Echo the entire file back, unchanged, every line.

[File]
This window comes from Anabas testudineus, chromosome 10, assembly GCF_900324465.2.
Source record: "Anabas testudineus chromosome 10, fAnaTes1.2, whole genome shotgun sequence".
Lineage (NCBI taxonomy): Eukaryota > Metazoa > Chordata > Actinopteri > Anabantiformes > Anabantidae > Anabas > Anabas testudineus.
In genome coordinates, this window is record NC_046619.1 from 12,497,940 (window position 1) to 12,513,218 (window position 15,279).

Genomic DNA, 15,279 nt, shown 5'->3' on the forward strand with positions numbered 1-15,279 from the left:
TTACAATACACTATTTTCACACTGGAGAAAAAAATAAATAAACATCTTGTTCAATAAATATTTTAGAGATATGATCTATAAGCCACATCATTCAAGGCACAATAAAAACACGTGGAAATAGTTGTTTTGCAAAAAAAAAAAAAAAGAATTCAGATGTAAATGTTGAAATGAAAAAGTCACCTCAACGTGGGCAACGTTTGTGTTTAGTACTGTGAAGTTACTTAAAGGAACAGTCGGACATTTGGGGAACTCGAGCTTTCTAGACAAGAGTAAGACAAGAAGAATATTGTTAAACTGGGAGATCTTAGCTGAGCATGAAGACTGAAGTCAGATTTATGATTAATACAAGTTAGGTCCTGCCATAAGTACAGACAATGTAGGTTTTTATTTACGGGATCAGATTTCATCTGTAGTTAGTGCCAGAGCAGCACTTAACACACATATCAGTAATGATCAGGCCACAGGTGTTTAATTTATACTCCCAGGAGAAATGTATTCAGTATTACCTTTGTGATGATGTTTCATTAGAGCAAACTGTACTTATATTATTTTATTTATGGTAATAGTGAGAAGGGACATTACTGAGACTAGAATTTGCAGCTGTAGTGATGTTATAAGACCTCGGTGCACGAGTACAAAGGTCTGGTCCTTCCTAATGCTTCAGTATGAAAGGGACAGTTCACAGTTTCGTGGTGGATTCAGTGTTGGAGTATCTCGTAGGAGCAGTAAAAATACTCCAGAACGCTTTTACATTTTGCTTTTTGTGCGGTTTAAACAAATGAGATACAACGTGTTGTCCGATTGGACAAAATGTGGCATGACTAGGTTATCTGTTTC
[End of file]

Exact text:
This window comes from Anabas testudineus, chromosome 10, assembly GCF_900324465.2.
Source record: "Anabas testudineus chromosome 10, fAnaTes1.2, whole genome shotgun sequence".
Lineage (NCBI taxonomy): Eukaryota > Metazoa > Chordata > Actinopteri > Anabantiformes > Anabantidae > Anabas > Anabas testudineus.
In genome coordinates, this window is record NC_046619.1 from 12,497,940 (window position 1) to 12,513,218 (window position 15,279).

Genomic DNA, 15,279 nt, shown 5'->3' on the forward strand with positions numbered 1-15,279 from the left:
TTACAATACACTATTTTCACACTGGAGAAAAAAATAAATAAACATCTTGTTCAATAAATATTTTAGAGATATGATCTATAAGCCACATCATTCAAGGCACAATAAAAACACGTGGAAATAGTTGTTTTGCAAAAAAAAAAAAAAAGAATTCAGATGTAAATGTTGAAATGAAAAAGTCACCTCAACGTGGGCAACGTTTGTGTTTAGTACTGTGAAGTTACTTAAAGGAACAGTCGGACATTTGGGGAACTCGAGCTTTCTAGACAAGAGTAAGACAAGAAGAATATTGTTAAACTGGGAGATCTTAGCTGAGCATGAAGACTGAAGTCAGATTTATGATTAATACAAGTTAGGTCCTGCCATAAGTACAGACAATGTAGGTTTTTATTTACGGGATCAGATTTCATCTGTAGTTAGTGCCAGAGCAGCACTTAACACACATATCAGTAATGATCAGGCCACAGGTGTTTAATTTATACTCCCAGGAGAAATGTATTCAGTATTACCTTTGTGATGATGTTTCATTAGAGCAAACTGTACTTATATTATTTTATTTATGGTAATAGTGAGAAGGGACATTACTGAGACTAGAATTTGCAGCTGTAGTGATGTTATAAGACCTCGGTGCACGAGTACAAAGGTCTGGTCCTTCCTAATGCTTCAGTATGAAAGGGACAGTTCACAGTTTCGTGGTGGATTCAGTGTTGGAGTATCTCGTAGGAGCAGTAAAAATACTCCAGAACGCTTTTACATTTTGCTTTTTGTGCGGTTTAAACAAATGAGATACAACGTGTTGTCCGATTGGACAAAATGTGGCATGACTAGGTTATCTGTTTC